While the Bush administration is certainly in its last throes, their officials still have a significant amount of damage left to inflict on our country.
Furthering the Republicans war against science, the Bush administration is near finalizing a regulatory overhaul of the Endangered Species Act that will fundamentally change the way threatened plants and animals have been protected in the U.S. since December 1973.
"The Bush administration wants to make it easier for drilling, mining and major construction projects to go ahead without a full scientific assessment," BBC news reports. The changes will effect any project a federal agency would fund, build, or authorize that might potentially impact an endangered plant or animal.
For nearly 35 years, "the U.S. Fish and Wildlife Service or the National Marine Fisheries Service have reviewed any federal plans that could potentially protect endangered animals or plants. Under the administration's proposed rule, these independent scientific reviews would no longer be required if the agency in question determined that its activities would not hurt the imperiled species," the Washington Post reports.
The "rule eliminating the mandatory, independent advice of government scientists in decisions about whether dams, highways and other projects are likely to harm species looked likely to meet the deadline" of this Friday, the Associated Press adds.
Interior Secretary Dirk Kempthorne introduced this regulatory change in August, which have been under review by the Office of Management and Budget. "We believe federal action agencies will err on the side of caution in making these determinations," Kempthorne proposal stated.
Despite more than 250,000 comments about the proposed rule change, the Kempthorne regulatory relaxation remains almost unchanged. The Bush administration reviewed 200,000 of those comments in only 32 hours. The administration has been rushing to get the new rule changes published by tomorrow.
"We started this; we want to finish this," Tina Kreisher, an Interior Department spokeswoman, said.
"This proposed regulation is another in a continuing stream of proposals to repeal our landmark environmental laws through the back door," she said. "If this proposed regulation had been in place, it would have undermined our ability to protect the bald eagle, the grizzly bear and the gray whale," Sen. Barbara Boxer (D-CA), chairwoman of the Environment and Public Works Committee, said in August responding to Kempthorne announcement.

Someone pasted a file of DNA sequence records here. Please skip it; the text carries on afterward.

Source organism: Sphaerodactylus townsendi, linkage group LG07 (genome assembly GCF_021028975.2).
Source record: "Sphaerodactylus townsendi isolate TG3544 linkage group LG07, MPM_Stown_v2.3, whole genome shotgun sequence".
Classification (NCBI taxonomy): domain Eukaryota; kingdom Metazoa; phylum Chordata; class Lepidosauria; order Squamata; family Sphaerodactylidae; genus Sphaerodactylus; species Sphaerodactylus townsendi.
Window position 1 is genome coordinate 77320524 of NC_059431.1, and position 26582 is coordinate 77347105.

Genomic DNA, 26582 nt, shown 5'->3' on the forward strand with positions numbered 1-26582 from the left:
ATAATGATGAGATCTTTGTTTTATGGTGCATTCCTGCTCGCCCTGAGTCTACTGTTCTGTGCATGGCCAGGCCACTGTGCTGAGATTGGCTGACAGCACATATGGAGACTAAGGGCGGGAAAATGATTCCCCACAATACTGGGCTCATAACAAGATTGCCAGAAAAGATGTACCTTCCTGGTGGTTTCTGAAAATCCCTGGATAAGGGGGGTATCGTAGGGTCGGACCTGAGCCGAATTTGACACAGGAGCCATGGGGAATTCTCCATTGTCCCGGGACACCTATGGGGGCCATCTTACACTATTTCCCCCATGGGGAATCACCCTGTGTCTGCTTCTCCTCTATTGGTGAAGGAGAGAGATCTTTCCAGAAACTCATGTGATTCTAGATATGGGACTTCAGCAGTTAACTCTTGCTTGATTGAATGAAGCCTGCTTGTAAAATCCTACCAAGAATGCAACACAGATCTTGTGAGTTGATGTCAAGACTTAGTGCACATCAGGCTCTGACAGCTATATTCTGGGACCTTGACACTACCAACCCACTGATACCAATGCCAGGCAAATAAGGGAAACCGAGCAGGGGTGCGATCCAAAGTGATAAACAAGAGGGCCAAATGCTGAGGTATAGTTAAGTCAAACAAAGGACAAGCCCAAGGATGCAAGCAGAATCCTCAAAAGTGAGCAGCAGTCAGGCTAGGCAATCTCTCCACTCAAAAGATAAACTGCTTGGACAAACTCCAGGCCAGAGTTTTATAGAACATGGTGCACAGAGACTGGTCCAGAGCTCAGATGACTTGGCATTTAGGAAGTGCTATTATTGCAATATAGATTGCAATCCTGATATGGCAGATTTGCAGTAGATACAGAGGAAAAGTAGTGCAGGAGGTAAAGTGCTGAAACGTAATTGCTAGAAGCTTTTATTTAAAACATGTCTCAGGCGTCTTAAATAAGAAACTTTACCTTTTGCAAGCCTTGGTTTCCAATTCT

"This is a shining example of the brash giveaways to industry we expect to see during the Bush administration's final days, and a new Congress will stand at the ready to use our authority to overturn this and other harmful rules," said Rep. Edward Markey, (D-MA), chairman of the House select committee for energy independence and global warming, to the AP.
By publishing the rule changes this Friday, they will take effect before Bush leaves office. Only Congress could still reverse the rules through the Congressional Review Act. However, if by some change the Bush administration misses Friday's deadline, then President-elect Barack Obama can undo them with with his signature.
A spokesman for Speaker Nancy Pelosi, Drew Hammill, said:
"The House, in consultation with the incoming administration and relevant committees, will review what oversight tools are at our disposal regarding this and other last-minute attempts to inflict severe damage to the law in the waning moments of the Bush administration."
If the Bush administration publishes the new rules by Friday and Congress fails to act, then it will more difficult for the Obama administration to overturn "since it would require the new administration to restart the rule-making process." During the campaign, an Obama spokesperson said that, as president, Obama would undo the proposal.
"After over 30 years of successfully protecting our nation's most endangered wildlife like the bald eagle, we should be looking for ways to improve it, not weaken it," Obama campaign spokesman Nick Shapiro said.
Through this rule change, the Bush administration will undo years of successful U.S. environmental policy to benefit land developers; something conservative Republicans have been unable to do through legislation. In 2005, Rep. Richard Pombo (R-CA) sponsored a bill in the House that would have eliminated scientific review. His bill passed the House, but died in the Senate.
This is but the latest weakening of the Endangered Species Act. In March, the Washington Post reported that Endangered species listings had fallen during the Bush administration. By using "little-noticed procedural and policy moves over several years," the Bush administration "made it substantially more difficult" to protect endangered animals and plants.
January 20, 2009 cannot arrive soon enough.
Cross-posted from Docudharma.